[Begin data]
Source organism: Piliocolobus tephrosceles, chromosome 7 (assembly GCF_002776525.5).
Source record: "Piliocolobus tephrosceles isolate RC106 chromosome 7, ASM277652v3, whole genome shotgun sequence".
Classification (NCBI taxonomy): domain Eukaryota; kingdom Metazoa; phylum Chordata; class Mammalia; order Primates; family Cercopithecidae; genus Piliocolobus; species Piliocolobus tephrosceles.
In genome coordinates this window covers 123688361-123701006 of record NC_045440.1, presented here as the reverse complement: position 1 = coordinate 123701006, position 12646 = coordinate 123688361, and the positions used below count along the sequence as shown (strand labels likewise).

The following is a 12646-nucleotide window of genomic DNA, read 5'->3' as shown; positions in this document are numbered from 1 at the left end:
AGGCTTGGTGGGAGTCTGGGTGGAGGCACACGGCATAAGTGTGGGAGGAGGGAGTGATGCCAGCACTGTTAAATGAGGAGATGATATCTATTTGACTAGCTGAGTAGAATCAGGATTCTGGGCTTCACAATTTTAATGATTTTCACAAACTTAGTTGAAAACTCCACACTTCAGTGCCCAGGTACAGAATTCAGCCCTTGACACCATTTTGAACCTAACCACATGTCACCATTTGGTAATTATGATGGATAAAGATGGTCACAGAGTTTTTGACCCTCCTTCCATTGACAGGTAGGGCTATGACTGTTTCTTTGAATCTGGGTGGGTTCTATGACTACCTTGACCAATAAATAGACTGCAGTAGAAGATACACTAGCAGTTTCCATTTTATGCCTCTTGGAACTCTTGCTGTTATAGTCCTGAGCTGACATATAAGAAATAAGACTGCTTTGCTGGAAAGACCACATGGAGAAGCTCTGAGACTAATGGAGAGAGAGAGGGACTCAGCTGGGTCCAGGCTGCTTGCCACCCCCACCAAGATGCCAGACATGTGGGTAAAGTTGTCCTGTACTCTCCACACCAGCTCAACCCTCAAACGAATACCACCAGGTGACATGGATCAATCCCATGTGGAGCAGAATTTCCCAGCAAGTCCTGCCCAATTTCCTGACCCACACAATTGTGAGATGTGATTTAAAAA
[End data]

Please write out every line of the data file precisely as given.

Source organism: Piliocolobus tephrosceles, chromosome 7 (assembly GCF_002776525.5).
Source record: "Piliocolobus tephrosceles isolate RC106 chromosome 7, ASM277652v3, whole genome shotgun sequence".
Classification (NCBI taxonomy): domain Eukaryota; kingdom Metazoa; phylum Chordata; class Mammalia; order Primates; family Cercopithecidae; genus Piliocolobus; species Piliocolobus tephrosceles.
In genome coordinates this window covers 123688361-123701006 of record NC_045440.1, presented here as the reverse complement: position 1 = coordinate 123701006, position 12646 = coordinate 123688361, and the positions used below count along the sequence as shown (strand labels likewise).

The following is a 12646-nucleotide window of genomic DNA, read 5'->3' as shown; positions in this document are numbered from 1 at the left end:
AGGCTTGGTGGGAGTCTGGGTGGAGGCACACGGCATAAGTGTGGGAGGAGGGAGTGATGCCAGCACTGTTAAATGAGGAGATGATATCTATTTGACTAGCTGAGTAGAATCAGGATTCTGGGCTTCACAATTTTAATGATTTTCACAAACTTAGTTGAAAACTCCACACTTCAGTGCCCAGGTACAGAATTCAGCCCTTGACACCATTTTGAACCTAACCACATGTCACCATTTGGTAATTATGATGGATAAAGATGGTCACAGAGTTTTTGACCCTCCTTCCATTGACAGGTAGGGCTATGACTGTTTCTTTGAATCTGGGTGGGTTCTATGACTACCTTGACCAATAAATAGACTGCAGTAGAAGATACACTAGCAGTTTCCATTTTATGCCTCTTGGAACTCTTGCTGTTATAGTCCTGAGCTGACATATAAGAAATAAGACTGCTTTGCTGGAAAGACCACATGGAGAAGCTCTGAGACTAATGGAGAGAGAGAGGGACTCAGCTGGGTCCAGGCTGCTTGCCACCCCCACCAAGATGCCAGACATGTGGGTAAAGTTGTCCTGTACTCTCCACACCAGCTCAACCCTCAAACGAATACCACCAGGTGACATGGATCAATCCCATGTGGAGCAGAATTTCCCAGCAAGTCCTGCCCAATTTCCTGACCCACACAATTGTGAGATGTGATTTAAAAA